Lynne Rienner Publishers
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Exploring the diverse ways that corporations affect the practices and structure of the global political economy, this innovative work addresses three fundamental questions: How can the corporation be most usefully conceptualized within the field of IPE? Does global governance succeed in constraining the power of multinational corporations? To what extent has the movement for corporate social responsibility been fruitful?
The authors' rich, detailed contributions-covering topics ranging from environmental governance to control of the internet, from the evolution of legal structures to issues of outsourcing-cogently reestablish the study of the corporation as a central concern for IPE.
About the Author
Christopher May is professor of political economy in the Department of Politics and International Relations at Lancaster University. His recent publications include A Global Political Economy of Intellectual Property Rights: The New Enclosures? and Intellectual Property Rights: A Critical History.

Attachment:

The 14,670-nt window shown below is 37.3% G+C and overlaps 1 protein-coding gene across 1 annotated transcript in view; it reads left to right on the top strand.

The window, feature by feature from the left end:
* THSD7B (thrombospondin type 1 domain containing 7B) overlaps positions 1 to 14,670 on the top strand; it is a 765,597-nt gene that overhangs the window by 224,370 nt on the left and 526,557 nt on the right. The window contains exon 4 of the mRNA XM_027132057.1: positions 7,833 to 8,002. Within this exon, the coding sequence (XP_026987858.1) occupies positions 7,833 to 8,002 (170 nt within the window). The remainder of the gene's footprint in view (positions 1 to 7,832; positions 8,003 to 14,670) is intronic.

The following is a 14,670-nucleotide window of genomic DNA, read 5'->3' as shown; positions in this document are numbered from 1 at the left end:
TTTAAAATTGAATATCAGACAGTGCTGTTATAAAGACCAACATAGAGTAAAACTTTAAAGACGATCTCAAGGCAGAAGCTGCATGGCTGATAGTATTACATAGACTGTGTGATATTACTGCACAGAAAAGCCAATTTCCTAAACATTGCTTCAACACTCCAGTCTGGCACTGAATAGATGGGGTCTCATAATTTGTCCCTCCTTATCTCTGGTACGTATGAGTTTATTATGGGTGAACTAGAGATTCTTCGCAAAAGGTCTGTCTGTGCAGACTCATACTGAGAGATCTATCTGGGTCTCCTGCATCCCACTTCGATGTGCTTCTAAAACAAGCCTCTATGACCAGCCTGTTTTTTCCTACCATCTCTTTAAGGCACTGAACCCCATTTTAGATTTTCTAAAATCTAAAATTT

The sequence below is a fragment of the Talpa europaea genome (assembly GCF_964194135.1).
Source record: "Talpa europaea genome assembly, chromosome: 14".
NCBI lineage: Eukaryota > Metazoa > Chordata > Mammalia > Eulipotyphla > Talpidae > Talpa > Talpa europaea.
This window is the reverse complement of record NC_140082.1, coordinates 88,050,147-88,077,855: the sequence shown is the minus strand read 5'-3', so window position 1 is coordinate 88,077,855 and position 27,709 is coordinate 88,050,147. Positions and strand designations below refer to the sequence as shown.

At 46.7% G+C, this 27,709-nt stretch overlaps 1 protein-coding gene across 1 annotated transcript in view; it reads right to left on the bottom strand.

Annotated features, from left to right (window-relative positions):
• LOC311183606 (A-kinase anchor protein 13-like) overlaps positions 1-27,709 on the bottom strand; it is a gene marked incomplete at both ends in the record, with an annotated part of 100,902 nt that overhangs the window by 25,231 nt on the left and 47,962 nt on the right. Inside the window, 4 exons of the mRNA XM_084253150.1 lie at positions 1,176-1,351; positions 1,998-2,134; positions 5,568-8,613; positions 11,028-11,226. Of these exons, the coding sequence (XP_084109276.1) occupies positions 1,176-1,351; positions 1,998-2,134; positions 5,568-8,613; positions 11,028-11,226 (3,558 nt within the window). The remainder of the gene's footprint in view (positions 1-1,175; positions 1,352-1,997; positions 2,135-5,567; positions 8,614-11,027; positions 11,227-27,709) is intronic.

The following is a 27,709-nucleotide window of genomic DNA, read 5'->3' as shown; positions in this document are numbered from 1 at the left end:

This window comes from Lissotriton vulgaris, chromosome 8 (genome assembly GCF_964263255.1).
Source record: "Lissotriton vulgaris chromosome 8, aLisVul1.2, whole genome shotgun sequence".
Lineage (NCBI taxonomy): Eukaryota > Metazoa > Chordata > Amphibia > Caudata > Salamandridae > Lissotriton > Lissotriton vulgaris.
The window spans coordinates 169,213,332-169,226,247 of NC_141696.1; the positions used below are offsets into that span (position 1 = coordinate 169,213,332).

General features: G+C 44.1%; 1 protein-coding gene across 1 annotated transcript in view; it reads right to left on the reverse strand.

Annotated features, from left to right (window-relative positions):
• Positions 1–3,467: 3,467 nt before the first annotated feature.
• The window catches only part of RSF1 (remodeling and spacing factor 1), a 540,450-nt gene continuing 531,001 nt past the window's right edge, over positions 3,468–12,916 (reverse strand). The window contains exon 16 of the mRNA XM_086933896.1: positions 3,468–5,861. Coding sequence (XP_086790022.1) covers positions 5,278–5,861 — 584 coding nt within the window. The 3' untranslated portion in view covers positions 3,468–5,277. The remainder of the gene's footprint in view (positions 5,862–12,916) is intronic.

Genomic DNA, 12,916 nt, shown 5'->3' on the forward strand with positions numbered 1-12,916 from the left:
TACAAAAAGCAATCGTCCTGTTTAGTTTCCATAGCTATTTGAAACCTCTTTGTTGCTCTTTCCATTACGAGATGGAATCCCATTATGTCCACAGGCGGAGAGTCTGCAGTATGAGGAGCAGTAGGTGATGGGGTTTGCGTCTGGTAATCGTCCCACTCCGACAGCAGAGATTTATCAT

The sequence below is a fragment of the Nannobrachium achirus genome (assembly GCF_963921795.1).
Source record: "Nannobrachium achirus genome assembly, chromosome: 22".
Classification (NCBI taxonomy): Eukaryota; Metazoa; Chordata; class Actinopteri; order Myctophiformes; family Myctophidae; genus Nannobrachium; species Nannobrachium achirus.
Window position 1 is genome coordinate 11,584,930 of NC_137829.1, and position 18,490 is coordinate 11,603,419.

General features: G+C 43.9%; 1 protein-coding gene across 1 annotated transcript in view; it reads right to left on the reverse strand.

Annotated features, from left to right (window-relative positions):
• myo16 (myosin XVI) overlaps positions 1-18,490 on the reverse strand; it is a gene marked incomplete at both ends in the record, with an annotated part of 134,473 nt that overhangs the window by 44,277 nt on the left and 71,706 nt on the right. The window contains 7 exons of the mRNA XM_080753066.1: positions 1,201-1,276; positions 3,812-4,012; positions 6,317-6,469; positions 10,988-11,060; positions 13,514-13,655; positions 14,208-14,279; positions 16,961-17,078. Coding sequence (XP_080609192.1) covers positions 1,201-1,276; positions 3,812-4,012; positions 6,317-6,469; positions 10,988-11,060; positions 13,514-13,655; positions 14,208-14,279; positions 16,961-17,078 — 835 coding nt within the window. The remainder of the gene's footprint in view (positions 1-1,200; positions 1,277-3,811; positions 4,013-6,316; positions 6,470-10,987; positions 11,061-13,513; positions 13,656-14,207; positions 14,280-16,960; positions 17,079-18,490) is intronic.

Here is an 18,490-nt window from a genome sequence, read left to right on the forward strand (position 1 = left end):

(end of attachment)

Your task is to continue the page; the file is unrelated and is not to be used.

Table of Contents:
Introduction Part 1: Conceptualizing the Corporation • The Century of the Corporation • Making the Modern Multinational • The Restructuring of Global Value Chains and the Creation of a Cybertariat Part 2: Corporations and Global Governance • Global Governance and the Private Sector • Shaping International Corporate Taxation • Commercial Control of Global Electronic Networks • The Political Economy of the Firm in Global Environmental Governance Part 3: Corporate Social Responsibility • Corporate Citizenship • Transnational Business Civilization, Corporations, and the Privatization of Global Governance • Instituting the Power to Do Good? • World Leaders and Bottom Feeders: Divergent Strategies Toward Social Responsibility and Resource Extraction Part 4: Afterword • Global Corporate Power and the UN Global Compact • Bibliography • Index